(HealthDay News) — For patients with diffuse low-grade glioma, the extent of surgical tumor resection (EOR) is associated with overall survival (OS), with improved OS seen with EOR ≥75 percent, according to a study published online Jan. 4 in the Journal of Clinical Oncology.
Shawn L. Hervey-Jumper, M.D., from the University of California in San Francisco, and colleagues conducted a 20-year retrospective cohort study involving 392 patients with Isocitrate dehydrogenase-mutant grade 2 glioma to examine the combined effects of volumetric EOR and molecular and clinical factors on OS and progression-free survival. The OS results were validated in two external cohorts with 365 participants.
The researchers identified three survival risk groups using a recursive partitioning analysis. The shortest median OS was seen in two subsets of patients with astrocytoma: those with postoperative tumor volume (TV) >4.6 mL and those with preoperative TV >43.1 mL and postoperative TV of ≤4.6 mL. Patients with astrocytoma who had chemotherapy with preoperative TV ≤43.1 mL and postoperative TV ≤4.6 mL and patients with oligodendroglioma with preoperative TV >43.1 mL and residual TV ≤4.6 mL or postoperative residual volume >4.6 mL had intermediate OS. Astrocytoma patients with preoperative TV ≤43.1 mL and postoperative TV ≤4.6 mL who received no chemotherapy and oligodendroglioma patients with preoperative TV ≤43.1 mL and postoperative TV ≤4.6 mL had the longest OS. Survival outcomes were improved with EOR ≥75 percent.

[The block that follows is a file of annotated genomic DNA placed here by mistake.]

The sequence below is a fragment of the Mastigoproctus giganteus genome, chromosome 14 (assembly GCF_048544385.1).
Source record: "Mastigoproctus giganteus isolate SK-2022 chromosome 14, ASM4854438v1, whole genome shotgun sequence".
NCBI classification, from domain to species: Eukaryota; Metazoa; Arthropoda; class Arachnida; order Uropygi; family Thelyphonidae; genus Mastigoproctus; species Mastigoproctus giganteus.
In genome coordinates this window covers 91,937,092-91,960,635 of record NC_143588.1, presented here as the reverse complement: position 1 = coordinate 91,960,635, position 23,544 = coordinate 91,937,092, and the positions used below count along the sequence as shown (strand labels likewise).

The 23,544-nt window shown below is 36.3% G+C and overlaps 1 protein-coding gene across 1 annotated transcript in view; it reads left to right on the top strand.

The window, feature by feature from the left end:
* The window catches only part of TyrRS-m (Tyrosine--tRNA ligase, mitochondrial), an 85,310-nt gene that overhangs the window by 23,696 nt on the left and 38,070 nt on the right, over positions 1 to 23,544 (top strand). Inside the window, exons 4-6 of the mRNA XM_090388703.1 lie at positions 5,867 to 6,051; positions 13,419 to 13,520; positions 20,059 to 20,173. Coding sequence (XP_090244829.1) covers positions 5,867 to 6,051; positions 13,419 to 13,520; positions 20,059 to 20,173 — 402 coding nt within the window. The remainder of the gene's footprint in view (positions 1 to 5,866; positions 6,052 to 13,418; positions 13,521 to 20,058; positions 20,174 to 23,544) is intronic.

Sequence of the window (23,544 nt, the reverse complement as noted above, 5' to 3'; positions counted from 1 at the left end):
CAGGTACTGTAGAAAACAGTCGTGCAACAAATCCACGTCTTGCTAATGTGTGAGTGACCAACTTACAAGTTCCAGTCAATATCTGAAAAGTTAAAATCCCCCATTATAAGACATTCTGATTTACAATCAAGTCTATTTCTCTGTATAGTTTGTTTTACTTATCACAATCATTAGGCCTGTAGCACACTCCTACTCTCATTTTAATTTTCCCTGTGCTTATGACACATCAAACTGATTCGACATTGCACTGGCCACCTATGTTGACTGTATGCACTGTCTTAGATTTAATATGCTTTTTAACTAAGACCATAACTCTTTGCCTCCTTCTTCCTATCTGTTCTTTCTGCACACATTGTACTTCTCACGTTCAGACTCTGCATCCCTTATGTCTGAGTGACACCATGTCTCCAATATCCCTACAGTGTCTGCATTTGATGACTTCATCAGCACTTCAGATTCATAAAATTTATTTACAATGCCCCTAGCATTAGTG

“Even for oligodendrogliomas, there is no question that maximal resection is critical for enhancing survival,” Hervey-Jumper said in a statement.
Several authors disclosed financial ties to the biopharmaceutical, medical device, and health care industries.